In the U.S., our job for today is clear. It’s Memorial Day and there are a solemn thoughts to have and wreaths to lay. “Ultimate sacrifice” must be repeated again and again. And as MSNBC’s Chris Hayes learned last year, best not to raise even the smallest question of whether painting each and every dead soldier with a broad “hero” brush is accurate.
President Obama visited the tomb of the Unknown Soldier and gave a speech mourning the fact that war touches so few American lives these days. Not, mind you, because that makes wars harder to stop, but because “not all Americans may always see or fully grasp the depths of sacrifice, the profound costs that are made in our name, right now, as we speak, every day.” It’s true that war is dull and endless to much of America now, and that soldiers who return from war broken and riddled with PTSD are tucked away out of sight. But discomfort with the reality of war — even its effects on “our” guys and gals — has never stopped celebration and perpetuation of its theoretical gloriousness.
There are are a lot of dead to consider on a day like today — certainly they weren’t all bad people, even when the cause was American imperialism and they were — at best — draftees too scared to drop everything and run to Canada. (What about all those dead draftees? Aren’t there a few peeved young dead men wondering why they’re being celebrated today?)
So what’s Memorial Day for? We already have Veteran’s Day. November 11 once celebrated something solemn and tangible — the end of a war. Not a well-ended war, considering how easily it lead to the worst one in history. But honoring the stoppage of that carnage — albeit too little, too late for 15 million men — is a truer celebration than a non-specific day of thanking veterans for their “service.” Woodrow Wilson’s 1919 declaration to mark the day was war mongerish, but the 1926 Joint Resolution by Congress about Armistice Day was downright dovish:
Whereas the 11th of November 1918, marked the cessation of the most destructive, sanguinary, and far reaching war in human annals and the resumption by the people of the United States of peaceful relations with other nations, which we hope may never again be severed, and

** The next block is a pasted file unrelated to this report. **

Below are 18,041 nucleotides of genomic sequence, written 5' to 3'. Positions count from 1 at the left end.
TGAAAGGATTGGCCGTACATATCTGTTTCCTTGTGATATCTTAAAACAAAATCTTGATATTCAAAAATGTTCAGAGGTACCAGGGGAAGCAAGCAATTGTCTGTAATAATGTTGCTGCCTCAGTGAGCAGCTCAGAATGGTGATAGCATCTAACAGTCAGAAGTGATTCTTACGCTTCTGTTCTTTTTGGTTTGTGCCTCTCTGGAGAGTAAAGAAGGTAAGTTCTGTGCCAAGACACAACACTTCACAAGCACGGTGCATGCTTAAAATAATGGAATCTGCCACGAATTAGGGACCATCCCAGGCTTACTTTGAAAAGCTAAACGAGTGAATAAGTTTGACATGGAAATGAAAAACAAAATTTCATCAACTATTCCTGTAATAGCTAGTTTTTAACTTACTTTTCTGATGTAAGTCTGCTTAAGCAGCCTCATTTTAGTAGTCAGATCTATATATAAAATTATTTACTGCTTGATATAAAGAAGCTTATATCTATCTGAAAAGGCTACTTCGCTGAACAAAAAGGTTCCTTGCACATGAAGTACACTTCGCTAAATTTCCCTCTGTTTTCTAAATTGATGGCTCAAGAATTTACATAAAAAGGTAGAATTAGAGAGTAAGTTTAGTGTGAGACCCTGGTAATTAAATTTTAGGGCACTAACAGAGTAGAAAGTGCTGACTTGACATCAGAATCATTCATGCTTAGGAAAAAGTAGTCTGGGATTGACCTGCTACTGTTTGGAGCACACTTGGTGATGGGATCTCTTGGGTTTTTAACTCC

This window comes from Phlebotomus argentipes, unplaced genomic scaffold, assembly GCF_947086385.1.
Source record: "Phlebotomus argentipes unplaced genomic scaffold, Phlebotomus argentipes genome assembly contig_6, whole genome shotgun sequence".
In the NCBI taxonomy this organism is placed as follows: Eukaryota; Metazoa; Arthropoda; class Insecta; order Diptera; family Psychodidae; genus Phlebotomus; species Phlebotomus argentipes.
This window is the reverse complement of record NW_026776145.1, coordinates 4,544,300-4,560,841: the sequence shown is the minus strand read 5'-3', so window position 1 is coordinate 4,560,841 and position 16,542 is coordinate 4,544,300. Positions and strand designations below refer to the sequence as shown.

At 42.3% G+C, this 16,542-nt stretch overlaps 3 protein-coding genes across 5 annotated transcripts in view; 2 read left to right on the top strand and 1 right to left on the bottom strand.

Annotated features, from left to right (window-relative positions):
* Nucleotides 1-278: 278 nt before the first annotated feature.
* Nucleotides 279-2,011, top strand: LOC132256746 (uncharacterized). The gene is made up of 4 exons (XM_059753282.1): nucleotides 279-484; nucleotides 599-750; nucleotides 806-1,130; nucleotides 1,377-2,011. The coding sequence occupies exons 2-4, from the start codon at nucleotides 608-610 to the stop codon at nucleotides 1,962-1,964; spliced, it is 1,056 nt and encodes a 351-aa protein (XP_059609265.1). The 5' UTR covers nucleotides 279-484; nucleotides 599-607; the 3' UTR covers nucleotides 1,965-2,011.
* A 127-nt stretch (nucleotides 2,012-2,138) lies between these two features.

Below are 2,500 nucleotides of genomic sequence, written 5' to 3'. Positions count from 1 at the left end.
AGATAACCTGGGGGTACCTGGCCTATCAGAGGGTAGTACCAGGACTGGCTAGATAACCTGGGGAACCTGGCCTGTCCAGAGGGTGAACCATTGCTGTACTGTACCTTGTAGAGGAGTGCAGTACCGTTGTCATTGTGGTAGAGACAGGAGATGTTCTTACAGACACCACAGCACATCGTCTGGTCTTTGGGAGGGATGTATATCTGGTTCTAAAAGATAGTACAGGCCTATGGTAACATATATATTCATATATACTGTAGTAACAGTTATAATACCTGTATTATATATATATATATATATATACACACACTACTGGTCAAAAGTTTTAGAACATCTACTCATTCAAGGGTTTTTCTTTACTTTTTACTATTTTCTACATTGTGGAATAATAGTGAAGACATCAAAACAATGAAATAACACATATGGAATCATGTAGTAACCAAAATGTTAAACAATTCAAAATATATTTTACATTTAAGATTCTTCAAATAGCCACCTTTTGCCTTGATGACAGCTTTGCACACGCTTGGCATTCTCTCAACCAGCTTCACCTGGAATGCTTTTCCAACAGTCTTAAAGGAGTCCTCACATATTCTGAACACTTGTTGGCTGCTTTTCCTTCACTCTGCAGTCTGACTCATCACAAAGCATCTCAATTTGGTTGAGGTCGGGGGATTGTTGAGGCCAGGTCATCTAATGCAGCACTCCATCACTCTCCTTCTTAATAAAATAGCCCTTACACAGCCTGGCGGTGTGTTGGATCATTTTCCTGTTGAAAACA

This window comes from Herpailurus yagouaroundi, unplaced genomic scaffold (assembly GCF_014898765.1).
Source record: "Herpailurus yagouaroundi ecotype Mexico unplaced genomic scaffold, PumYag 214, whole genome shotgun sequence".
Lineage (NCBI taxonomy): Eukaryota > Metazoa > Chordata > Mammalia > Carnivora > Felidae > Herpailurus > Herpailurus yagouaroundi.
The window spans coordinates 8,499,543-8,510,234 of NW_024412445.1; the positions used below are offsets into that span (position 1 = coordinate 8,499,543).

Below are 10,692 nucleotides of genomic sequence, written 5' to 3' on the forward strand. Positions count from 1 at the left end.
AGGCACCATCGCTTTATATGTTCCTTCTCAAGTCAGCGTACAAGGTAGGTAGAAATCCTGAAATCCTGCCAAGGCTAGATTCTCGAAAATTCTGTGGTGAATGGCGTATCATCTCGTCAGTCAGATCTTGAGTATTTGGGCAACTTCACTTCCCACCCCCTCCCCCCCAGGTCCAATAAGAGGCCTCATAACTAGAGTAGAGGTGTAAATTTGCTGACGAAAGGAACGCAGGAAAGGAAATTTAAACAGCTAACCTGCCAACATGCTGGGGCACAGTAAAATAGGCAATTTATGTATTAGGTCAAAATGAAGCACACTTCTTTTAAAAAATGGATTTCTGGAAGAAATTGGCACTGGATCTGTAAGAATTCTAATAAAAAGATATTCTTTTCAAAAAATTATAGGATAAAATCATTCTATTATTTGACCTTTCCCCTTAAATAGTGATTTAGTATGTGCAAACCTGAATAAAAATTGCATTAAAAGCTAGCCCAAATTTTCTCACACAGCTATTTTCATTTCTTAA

Whereas it is fitting that the recurring anniversary of this date should be commemorated with thanksgiving and prayer and exercises designed to perpetuate peace through good will and mutual understanding between nations; […]
We used to actually celebrate the end of a war in America. What a strange concept. But after World War II and Korea, veterans were included in the honoring, and Armistice Day turned to Veteran’s Day.
Funny also how Decoration Day turned to Memorial Day. After the Civil War, mourning families put flowers on the graves of their fallen. But that personal sorrow, too, became a generic “celebration” instead of a response — albeit one officially respectful to the cause — to the blood and misery of the Civil War. Now you needn’t think about World War I or the Civil War, or try to picture them. Just consider nice ideas like the bravery of veterans and the solemnity of memorializing dead soldiers in between carefully browning each side of your barbecuing bratwurst. If we’re all mourning dead soldiers today, and honoring living ones in November, what does it matter how they die, or who they’ve killed? With one sweep, it’s all honorable, and it’s all tragic, and that turns reality into a bumper sticker.
Over at Free Association, Sheldon Richman is celebrating the day as he always does, by watching the film The Americanization of Emily. This masterpiece goes beyond a Catch-22-type absurdest critique of the lunacy of war, and more daringly critiques the dangers of memorializing soldiers the way that we do. Says the main character at one point:
I don’t trust people who make bitter reflections about war, Mrs. Barham. It’s always the generals with the bloodiest records who are the first to shout what a Hell it is. And it’s always the widows who lead the Memorial Day parades . . . we shall never end wars, Mrs. Barham, by blaming it on ministers and generals or warmongering imperialists or all the other banal bogies. It’s the rest of us who build statues to those generals and name boulevards after those ministers; the rest of us who make heroes of our dead and shrines of our battlefields. We wear our widows’ weeds like nuns and perpetuate war by exalting its sacrifices….
Yet another thing that war robs from family members of dead soldiers is a way to mourn their loved ones without helping to prop up the very system that had them killed. It is not morally neutral to join the military, and so it’s not morally neutral to mourn war dead. At least not while this dangerous cult of adoration exists. And not while every dead American soldier is a tragedy, and a young, brave life taken, but every dead foreigner is a shame at best, but usually just a number, just one forgotten number out of hundreds, thousands, and millions.